BOULDER, Colo. (CBS4) – When Simon Kurzban graduated from Boulder High School he decided to take a gap year instead of heading straight to college.
That time included signing up for “Volunteer for the Visayans,” a non-profit organization that works in the Philippines. That decision put him squarely in the path of Typhoon Haiyan when it hit in November 2013.
“Nobody really thought it was going to be that big of a deal,” Kurzban said. In fact, he was preparing to go home after having finished his volunteer work at the Regional Rehabilitation Center for Youth near Tacloban City.
“Some of them were in there for stealing bread for their starving baby sister and now have three years,” he said. “I was working teaching English, grammar and technical skills like welding.”
His host family had thrown him a goodbye feast a few days before Haiyan hit. When forecasters called for a typhoon, his host family and Filipino friends reassured him, saying they had several hit every year without much damage.
All that changed when Haiyan aimed directly at Tacloban City, smashing onto shore in the early morning hours of Nov. 8 as Kurzban slept in second floor bedroom.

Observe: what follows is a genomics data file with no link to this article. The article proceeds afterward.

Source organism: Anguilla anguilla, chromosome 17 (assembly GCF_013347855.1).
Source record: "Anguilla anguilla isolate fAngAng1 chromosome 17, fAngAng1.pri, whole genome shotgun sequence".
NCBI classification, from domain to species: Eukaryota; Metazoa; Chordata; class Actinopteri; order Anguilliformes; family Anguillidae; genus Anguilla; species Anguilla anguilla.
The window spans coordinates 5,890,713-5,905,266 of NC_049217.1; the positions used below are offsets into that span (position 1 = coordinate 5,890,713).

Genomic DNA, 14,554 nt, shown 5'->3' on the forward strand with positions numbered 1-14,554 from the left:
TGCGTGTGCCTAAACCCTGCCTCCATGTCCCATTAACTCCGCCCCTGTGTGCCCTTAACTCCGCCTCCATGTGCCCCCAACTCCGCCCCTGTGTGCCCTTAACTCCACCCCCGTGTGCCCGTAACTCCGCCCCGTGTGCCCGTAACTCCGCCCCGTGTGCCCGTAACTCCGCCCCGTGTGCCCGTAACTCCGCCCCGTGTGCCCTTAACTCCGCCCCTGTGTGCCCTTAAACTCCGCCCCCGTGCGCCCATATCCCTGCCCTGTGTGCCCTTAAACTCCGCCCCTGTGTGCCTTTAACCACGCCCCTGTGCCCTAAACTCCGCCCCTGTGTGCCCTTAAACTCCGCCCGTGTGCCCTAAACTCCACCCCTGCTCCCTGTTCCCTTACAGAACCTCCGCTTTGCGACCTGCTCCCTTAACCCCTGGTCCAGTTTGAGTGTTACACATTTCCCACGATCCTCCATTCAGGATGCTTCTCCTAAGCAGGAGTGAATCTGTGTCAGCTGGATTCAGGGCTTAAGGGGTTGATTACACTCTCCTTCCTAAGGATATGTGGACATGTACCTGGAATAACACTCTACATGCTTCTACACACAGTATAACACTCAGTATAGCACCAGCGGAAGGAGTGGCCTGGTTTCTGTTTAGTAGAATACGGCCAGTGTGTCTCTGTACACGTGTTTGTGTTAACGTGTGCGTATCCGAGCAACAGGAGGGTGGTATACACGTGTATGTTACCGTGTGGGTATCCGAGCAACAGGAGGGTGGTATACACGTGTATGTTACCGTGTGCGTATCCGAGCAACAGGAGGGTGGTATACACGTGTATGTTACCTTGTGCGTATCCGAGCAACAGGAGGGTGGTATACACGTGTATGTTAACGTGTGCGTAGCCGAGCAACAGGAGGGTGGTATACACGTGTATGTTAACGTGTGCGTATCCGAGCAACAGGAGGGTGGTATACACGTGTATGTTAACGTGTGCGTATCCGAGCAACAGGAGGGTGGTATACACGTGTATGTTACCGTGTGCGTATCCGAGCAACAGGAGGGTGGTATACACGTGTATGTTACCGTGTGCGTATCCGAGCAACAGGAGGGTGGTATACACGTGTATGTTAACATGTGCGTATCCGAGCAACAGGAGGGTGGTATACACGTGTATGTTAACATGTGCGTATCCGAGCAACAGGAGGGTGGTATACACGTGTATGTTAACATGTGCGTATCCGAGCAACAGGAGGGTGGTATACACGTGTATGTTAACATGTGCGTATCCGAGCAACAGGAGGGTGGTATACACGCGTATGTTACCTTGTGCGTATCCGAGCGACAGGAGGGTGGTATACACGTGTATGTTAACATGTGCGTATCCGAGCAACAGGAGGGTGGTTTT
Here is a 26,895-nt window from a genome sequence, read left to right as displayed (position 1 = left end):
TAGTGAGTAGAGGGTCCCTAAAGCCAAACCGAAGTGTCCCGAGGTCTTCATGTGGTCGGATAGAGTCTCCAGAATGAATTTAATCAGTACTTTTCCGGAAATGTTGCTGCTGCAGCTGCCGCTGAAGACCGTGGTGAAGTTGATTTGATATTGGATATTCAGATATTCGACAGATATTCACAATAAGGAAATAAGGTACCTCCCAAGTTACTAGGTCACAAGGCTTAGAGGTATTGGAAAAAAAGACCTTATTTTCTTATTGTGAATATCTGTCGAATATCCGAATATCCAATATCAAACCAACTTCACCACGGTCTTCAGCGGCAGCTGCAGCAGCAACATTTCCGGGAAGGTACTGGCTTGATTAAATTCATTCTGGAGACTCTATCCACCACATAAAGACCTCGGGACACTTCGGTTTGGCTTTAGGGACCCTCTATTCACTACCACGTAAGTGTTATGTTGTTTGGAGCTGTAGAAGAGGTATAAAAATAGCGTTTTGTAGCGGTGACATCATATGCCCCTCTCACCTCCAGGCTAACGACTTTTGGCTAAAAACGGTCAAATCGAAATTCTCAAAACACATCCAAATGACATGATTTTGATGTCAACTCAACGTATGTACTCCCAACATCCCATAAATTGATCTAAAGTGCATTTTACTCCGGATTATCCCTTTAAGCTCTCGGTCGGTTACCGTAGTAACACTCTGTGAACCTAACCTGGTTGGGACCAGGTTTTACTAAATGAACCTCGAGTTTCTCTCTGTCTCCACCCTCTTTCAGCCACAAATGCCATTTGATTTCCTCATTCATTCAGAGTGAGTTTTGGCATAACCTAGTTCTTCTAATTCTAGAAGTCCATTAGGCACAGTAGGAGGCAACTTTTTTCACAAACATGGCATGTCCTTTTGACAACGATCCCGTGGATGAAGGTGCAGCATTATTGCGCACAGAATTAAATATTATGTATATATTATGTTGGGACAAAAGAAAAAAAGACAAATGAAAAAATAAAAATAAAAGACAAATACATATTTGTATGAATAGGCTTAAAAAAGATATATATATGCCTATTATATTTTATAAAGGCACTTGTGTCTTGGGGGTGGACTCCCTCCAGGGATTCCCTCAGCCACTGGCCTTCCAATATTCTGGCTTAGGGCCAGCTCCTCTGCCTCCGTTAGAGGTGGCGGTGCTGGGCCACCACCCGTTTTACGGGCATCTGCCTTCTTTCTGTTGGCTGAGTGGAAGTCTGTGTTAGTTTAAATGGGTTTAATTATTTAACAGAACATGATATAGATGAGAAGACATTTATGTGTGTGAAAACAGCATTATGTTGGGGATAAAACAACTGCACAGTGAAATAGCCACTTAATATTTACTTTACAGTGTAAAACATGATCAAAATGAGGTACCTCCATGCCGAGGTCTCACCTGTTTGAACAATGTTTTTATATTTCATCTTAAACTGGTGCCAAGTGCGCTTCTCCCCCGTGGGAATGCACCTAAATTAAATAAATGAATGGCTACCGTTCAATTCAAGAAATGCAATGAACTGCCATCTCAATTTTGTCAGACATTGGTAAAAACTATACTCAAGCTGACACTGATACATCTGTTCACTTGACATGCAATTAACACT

“I thought I was still dreaming,” Kurzban said. “I woke up soaking wet. The noise was a howling like a billion wolves. It was the loudest noise but it was just the wind. That’s when I realized the roof was gone.
“I wrestled with the door, trying to get it open for about five minutes. I finally had to kick it. I could get out but I had to climb over all these walls, wood, corrugated tin.”
When Kurzban got out of his room, he headed downstairs to find the rest of the family and the extended family in the kitchen, all of the relatives gathered in the one home that had not been decimated by Haiyan.
That’s when the water started to rise.
“People were standing on the table, holding kids above our heads,” he said. “We decided to leave or we would drown.”
From there, Kurzban described a nightmare journey in the hunt for safety.
“The house is just waving back and forth because of the water running through the house from the front door to the back.
“It seemed like six feet of water going at a million miles an hour. My shoes got sucked off and we almost fell over a dozen times. We would have died if that had happened and we had the babies on our backs so that was even scarier because I like … can’t even think about what that would have been like.”
But Kurzban and the family managed to find a ladder and climb to the relative safety of the roof of the home.
There they waited anxiously for the typhoon to pass, a nerve wracking six or seven hours.